The best way to beat the Warriors seems to be at their own game. When the Rockets mercilessly rained down threes and attacked the basket and left defense to take care of itself, they were successful. The worry here is that Curry has since undergone a striking transformation into one of the most deadly assassins in the league. Iguodala is also sure to be glued to Harden’s beard, something which was disastrous for Harden last season. Bogut and Howard are both defensive minded centers who can finish at the rim, and Parsons is likely to be in a similar role to Iguodala. If any team is a mirror match for Houston, it’s Golden State. On paper, Dwight is a bigger addition than Iguodala, but in reality, the story may be different. Winning two out of three games against this team is going to be absolutely mission critical, and the way to do it will be to win the mirror match. Jackson is a smart and savvy coach who will rightly stop at nothing for his team, and head coach Kevin McHale will have to do the same. Expect scrappy play, trigger happy gunners and battles down low in these games, and for Jeremy Lin to play his best against his first NBA team.

Sacramento Kings

The Sacramento Kings were one of the biggest stories in the NBA last year, and not because of their play. An ownership group in Seattle did their best to acquire the team from the Maloof family, and seemed all but certain to buy the team and move it to Seattle to become the new zombie Sonics. For reasons that are still being debated, the NBA board of owners recommended against relocation, and a local ownership group acquired the team instead. Free of the almost universally hated Maloof brothers, the Kings are once again trying to right the ship and make sense of a truly bizarre roster. After being one of the most important and successful teams in the early 2000s, the Kings seems still mired in mediocrity.

Last season was not kind to the Kings. They won a mere 28 games and seem no closer to figuring out the riddle of DeMarcus Cousins. They beat the Rockets in a February barn burner, but were soundly thumped by Houston in the remaining two showdowns. They may have moved difficult-to-manage Tyreke Evans and picked up the easygoing and much improved Greivis Vasquez, but still seem little prepared for a brutal Western Conference.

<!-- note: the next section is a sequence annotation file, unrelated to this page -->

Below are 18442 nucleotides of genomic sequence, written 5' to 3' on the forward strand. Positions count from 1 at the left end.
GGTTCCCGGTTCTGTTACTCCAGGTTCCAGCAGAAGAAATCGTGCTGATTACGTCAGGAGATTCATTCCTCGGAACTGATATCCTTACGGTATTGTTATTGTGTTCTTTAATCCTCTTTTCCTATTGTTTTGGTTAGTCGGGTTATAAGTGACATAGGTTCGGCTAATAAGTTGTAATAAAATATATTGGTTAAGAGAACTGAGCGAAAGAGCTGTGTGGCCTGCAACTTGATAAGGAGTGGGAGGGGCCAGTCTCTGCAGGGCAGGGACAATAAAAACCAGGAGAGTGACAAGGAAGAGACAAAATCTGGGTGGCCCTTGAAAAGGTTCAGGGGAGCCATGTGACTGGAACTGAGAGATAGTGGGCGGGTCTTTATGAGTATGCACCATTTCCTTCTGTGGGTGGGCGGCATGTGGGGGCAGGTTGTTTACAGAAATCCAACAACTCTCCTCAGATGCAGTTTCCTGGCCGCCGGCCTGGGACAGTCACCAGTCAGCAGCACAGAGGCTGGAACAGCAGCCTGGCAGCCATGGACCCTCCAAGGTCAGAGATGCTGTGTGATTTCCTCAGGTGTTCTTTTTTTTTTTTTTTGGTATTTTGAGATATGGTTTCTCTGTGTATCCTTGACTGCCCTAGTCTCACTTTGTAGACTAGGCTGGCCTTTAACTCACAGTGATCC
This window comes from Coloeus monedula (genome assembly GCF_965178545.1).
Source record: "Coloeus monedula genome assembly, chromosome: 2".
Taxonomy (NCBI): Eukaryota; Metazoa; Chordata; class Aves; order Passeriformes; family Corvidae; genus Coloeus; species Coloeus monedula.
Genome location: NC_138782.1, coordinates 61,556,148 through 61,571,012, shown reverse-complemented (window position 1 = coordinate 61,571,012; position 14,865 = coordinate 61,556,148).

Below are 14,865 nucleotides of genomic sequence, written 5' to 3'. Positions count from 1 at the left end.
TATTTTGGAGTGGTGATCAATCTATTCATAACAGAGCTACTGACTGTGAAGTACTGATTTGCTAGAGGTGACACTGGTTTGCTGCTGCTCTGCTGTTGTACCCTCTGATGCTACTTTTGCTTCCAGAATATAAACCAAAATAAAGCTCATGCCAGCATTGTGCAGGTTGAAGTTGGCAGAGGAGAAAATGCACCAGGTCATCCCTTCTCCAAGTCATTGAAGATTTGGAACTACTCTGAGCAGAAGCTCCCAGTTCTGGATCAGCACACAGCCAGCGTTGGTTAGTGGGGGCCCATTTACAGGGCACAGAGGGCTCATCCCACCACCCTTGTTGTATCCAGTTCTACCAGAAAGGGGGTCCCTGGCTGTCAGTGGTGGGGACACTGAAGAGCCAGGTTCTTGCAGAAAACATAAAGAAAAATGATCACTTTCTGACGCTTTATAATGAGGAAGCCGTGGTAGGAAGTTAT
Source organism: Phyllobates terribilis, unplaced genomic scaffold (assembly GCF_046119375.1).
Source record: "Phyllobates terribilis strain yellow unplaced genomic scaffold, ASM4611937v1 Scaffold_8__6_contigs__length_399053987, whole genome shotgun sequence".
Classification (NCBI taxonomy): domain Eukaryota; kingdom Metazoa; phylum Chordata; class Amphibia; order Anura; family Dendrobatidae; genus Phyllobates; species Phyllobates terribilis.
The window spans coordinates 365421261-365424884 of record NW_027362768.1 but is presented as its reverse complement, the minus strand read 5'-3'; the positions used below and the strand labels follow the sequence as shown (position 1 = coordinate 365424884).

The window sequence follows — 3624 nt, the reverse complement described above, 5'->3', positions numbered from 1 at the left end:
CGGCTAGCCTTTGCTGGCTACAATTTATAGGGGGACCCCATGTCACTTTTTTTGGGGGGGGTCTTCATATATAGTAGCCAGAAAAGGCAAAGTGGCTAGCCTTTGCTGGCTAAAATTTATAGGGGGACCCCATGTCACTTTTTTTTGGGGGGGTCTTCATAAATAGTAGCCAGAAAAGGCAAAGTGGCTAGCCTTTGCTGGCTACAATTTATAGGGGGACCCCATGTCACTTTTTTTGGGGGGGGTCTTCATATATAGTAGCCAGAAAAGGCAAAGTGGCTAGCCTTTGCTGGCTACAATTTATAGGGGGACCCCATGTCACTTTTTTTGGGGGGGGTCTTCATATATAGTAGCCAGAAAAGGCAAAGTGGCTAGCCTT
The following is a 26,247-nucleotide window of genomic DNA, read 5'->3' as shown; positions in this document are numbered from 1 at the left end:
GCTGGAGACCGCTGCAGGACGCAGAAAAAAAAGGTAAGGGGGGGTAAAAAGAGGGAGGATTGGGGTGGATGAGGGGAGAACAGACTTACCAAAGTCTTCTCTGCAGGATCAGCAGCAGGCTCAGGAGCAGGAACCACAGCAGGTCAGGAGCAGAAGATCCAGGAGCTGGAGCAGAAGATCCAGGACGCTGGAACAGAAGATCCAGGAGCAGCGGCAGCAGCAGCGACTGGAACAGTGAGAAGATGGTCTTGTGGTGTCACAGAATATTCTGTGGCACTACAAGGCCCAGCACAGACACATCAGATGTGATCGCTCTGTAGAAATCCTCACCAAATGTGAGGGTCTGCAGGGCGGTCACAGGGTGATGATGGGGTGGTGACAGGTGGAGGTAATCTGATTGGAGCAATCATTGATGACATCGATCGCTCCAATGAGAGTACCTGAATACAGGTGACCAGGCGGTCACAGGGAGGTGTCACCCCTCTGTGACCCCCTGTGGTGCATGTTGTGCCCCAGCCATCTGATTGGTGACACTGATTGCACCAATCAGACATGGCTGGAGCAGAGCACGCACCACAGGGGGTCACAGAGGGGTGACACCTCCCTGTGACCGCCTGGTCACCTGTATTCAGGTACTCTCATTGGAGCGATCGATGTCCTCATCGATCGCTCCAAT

The Kings remain in a similar category to last year. The teams who fancy themselves elite will look at the Kings as a must-win game, something which the Kings seem to be aware of and unhappy about. The Kings are liable to put up a good fight against any team in the league, but ultimately aren’t far enough along in their development to really challenge for a top spot. They may also be too far in their development to really slide down to the head of the tanking movement. The Kings should have a fairly effective offense, especially with willing shooters like Jimmer Fredette. Unfortunately, their defense is a bit shakier, meaning that the Rockets will want to attack the basket, hoist up shots and otherwise make them pay for being relatively inexperienced. Patrick Patterson may prove problematic with his knowledge of the Rockets’ system, but similarly the Rockets should know how to deal with him. The Kings losing this season series isn’t guaranteed, but it’s very likely.

Phoenix Suns

The Suns are tanking. There’s little more to the story, here. Eric Bledsoe is a good get amd will have a bright future. The Morris twins, Markieff and Marcus, show promise but still aren’t there yet. Goran Dragic is a solid point guard but doesn’t look the same on his own as he did as a backup. The Suns are the safest choice for the bottom of the west, and it’s primarily by design.

The Suns, somehow, gave the Rockets a lot of trouble last season. Despite being favored to sweep the season series, the Rockets lost the first and last games in frustrating affairs, and won one of the four on a strange and fortuitous series of events, including a basket interference call on Jermaine O’Neal.

The trick, this season, seems to be to not meet the Suns on the road on the second night of a back to back. Both losses came in that situation, and the good news is that Houston won’t be in that situation against the Suns this year. Dragic and Marcus Morris will surely try for revenge, but the Rockets should be able to take care of business as long as they don’t assume business will take care of itself. Bledsoe will try to use his impressive athleticism against Houston, but Dwight Howard should prove an able stopper at the rim. If Houston doesn’t sweep this series, something’s wrong.